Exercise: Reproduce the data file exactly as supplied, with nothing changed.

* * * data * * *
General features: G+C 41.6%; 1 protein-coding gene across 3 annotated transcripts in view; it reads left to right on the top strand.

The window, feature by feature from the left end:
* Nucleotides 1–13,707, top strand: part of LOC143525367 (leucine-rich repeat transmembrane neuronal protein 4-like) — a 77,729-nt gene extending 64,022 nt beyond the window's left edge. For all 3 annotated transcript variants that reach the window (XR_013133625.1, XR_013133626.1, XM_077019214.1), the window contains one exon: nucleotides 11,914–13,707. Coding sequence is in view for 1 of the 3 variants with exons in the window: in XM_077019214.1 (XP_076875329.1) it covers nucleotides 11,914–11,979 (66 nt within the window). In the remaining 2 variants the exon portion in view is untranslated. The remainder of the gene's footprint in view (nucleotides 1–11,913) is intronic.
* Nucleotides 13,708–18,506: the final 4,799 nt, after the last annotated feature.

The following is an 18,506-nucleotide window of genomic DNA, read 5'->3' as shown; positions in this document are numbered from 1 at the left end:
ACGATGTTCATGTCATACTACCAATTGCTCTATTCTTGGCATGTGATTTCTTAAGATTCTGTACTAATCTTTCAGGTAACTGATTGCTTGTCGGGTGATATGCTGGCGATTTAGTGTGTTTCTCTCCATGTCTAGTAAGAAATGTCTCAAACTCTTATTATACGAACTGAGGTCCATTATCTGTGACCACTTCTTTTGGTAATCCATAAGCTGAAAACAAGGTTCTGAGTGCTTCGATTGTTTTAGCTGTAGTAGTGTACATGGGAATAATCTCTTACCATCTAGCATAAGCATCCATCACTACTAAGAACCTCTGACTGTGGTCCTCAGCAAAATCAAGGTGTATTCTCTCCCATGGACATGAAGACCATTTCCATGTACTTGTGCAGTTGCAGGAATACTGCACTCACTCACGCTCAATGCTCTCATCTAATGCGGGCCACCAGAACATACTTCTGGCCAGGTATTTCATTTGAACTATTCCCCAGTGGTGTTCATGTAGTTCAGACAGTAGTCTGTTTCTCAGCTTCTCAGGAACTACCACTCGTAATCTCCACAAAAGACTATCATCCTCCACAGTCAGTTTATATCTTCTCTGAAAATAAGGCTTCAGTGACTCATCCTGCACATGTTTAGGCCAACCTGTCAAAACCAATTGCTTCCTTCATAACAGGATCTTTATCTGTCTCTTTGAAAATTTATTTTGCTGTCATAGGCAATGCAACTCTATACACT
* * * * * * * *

General features: G+C 41.6%; 1 protein-coding gene across 3 annotated transcripts in view; it reads left to right on the top strand.

The window, feature by feature from the left end:
* Nucleotides 1–13,707, top strand: part of LOC143525367 (leucine-rich repeat transmembrane neuronal protein 4-like) — a 77,729-nt gene extending 64,022 nt beyond the window's left edge. For all 3 annotated transcript variants that reach the window (XR_013133625.1, XR_013133626.1, XM_077019214.1), the window contains one exon: nucleotides 11,914–13,707. Coding sequence is in view for 1 of the 3 variants with exons in the window: in XM_077019214.1 (XP_076875329.1) it covers nucleotides 11,914–11,979 (66 nt within the window). In the remaining 2 variants the exon portion in view is untranslated. The remainder of the gene's footprint in view (nucleotides 1–11,913) is intronic.
* Nucleotides 13,708–18,506: the final 4,799 nt, after the last annotated feature.

The following is an 18,506-nucleotide window of genomic DNA, read 5'->3' as shown; positions in this document are numbered from 1 at the left end:
ACGATGTTCATGTCATACTACCAATTGCTCTATTCTTGGCATGTGATTTCTTAAGATTCTGTACTAATCTTTCAGGTAACTGATTGCTTGTCGGGTGATATGCTGGCGATTTAGTGTGTTTCTCTCCATGTCTAGTAAGAAATGTCTCAAACTCTTATTATACGAACTGAGGTCCATTATCTGTGACCACTTCTTTTGGTAATCCATAAGCTGAAAACAAGGTTCTGAGTGCTTCGATTGTTTTAGCTGTAGTAGTGTACATGGGAATAATCTCTTACCATCTAGCATAAGCATCCATCACTACTAAGAACCTCTGACTGTGGTCCTCAGCAAAATCAAGGTGTATTCTCTCCCATGGACATGAAGACCATTTCCATGTACTTGTGCAGTTGCAGGAATACTGCACTCACTCACGCTCAATGCTCTCATCTAATGCGGGCCACCAGAACATACTTCTGGCCAGGTATTTCATTTGAACTATTCCCCAGTGGTGTTCATGTAGTTCAGACAGTAGTCTGTTTCTCAGCTTCTCAGGAACTACCACTCGTAATCTCCACAAAAGACTATCATCCTCCACAGTCAGTTTATATCTTCTCTGAAAATAAGGCTTCAGTGACTCATCCTGCACATGTTTAGGCCAACCTGTCAAAACCAATTGCTTCCTTCATAACAGGATCTTTATCTGTCTCTTTGAAAATTTATTTTGCTGTCATAGGCAATGCAACTCTATACACT